Nuclear industry has the option to pick how they report to the Nuclear Regulatory Commission

Is SONGS closure an example of system that failed?

As 10News' broadcast story explained, Southern California Edison had two options when it came to reporting to the Nuclear Regulatory Commission the extent of the changes at the plant when the old steam generators were replaced with new ones. 

The experts for 10News' series of reports on SONGS helped explain the options as a comparison between a runner going up a steep hill or running on a flat surface.

It is up to the utility to choose where to run and how to report what is going to happen on the run.

This is the result of decisions made years ago that allow the industry to be self-regulated to a degree.


It's either a 50.59 or a 50.90

The options are described as either a 50.59 or a 50.90. 

The 50.90 is a longer process, requiring much more detailed reporting to the NRC. There are public hearings and more oversight.

The other option is a 50.59. If a utility goes the 50.59 route, as SCE did at San Onofre, they are telling the NRC that in the case of replacing the old steam generators it is "a replacement in kind ... with no or minimal permanent modifications to the plant systems."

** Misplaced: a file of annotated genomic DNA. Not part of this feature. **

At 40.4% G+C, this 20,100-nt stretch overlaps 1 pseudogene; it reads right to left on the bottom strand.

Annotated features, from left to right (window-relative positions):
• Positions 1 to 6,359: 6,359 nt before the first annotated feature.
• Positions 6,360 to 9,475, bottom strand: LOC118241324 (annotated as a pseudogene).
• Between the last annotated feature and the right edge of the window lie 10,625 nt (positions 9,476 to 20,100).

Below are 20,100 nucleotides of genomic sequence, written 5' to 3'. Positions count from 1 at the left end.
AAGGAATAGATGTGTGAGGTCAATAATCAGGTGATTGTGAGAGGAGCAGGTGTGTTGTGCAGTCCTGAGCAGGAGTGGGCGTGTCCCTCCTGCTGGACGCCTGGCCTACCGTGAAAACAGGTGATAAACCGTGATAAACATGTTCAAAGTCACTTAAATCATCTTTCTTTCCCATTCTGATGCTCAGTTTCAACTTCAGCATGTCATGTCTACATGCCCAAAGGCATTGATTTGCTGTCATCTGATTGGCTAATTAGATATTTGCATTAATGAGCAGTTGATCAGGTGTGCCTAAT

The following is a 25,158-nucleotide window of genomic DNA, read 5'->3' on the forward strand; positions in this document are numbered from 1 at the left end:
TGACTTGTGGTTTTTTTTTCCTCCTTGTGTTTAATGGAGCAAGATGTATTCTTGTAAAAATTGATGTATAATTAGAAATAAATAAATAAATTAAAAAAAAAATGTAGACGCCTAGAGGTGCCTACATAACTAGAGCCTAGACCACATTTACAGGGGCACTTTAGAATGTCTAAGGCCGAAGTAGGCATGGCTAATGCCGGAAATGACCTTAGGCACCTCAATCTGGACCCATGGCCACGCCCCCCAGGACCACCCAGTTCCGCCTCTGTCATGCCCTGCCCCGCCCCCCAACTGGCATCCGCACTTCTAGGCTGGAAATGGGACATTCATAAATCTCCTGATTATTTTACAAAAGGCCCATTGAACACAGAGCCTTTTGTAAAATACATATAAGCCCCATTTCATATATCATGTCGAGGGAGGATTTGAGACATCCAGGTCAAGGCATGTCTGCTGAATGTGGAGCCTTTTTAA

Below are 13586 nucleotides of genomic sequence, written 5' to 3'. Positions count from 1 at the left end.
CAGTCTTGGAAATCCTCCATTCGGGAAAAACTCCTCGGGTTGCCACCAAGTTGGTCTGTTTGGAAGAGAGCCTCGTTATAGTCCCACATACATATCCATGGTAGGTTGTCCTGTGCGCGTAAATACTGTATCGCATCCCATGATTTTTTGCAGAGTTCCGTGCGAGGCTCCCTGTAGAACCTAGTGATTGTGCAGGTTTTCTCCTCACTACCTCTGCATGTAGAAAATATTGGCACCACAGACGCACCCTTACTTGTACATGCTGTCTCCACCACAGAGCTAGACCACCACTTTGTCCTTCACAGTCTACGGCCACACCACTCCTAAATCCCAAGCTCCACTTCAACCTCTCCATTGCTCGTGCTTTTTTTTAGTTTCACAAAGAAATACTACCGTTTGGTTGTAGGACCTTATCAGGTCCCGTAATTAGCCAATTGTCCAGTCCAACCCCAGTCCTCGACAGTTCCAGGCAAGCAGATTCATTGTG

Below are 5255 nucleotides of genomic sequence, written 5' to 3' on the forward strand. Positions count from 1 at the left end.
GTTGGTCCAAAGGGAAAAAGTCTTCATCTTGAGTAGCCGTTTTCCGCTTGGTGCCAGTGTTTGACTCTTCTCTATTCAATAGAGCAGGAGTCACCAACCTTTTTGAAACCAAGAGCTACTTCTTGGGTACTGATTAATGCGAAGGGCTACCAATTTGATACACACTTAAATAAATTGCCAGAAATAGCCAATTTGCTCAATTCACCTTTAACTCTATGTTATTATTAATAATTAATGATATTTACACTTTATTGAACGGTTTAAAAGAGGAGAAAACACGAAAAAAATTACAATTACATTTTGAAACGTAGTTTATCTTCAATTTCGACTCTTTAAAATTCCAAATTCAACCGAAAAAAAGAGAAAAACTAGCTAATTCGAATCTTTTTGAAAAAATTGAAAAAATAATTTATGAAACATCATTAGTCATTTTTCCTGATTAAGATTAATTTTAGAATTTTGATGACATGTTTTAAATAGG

What the 50.59 designation does, in reality, is reduce the time from concept to completion of a project or projects at a plant. There are no lengthy and time consuming public hearings. The utility is, in effect, telling the NRC, 'we got it handled" and the utility is not anticipating any problems. 

10News provided this link for another 50.59 request. This one is from Harris Nuclear Plant in North Carolina. (Click here:

This attachment describes a project that required the same level of oversight that SCE said was needed for the SONGS steam generators installation and operation.

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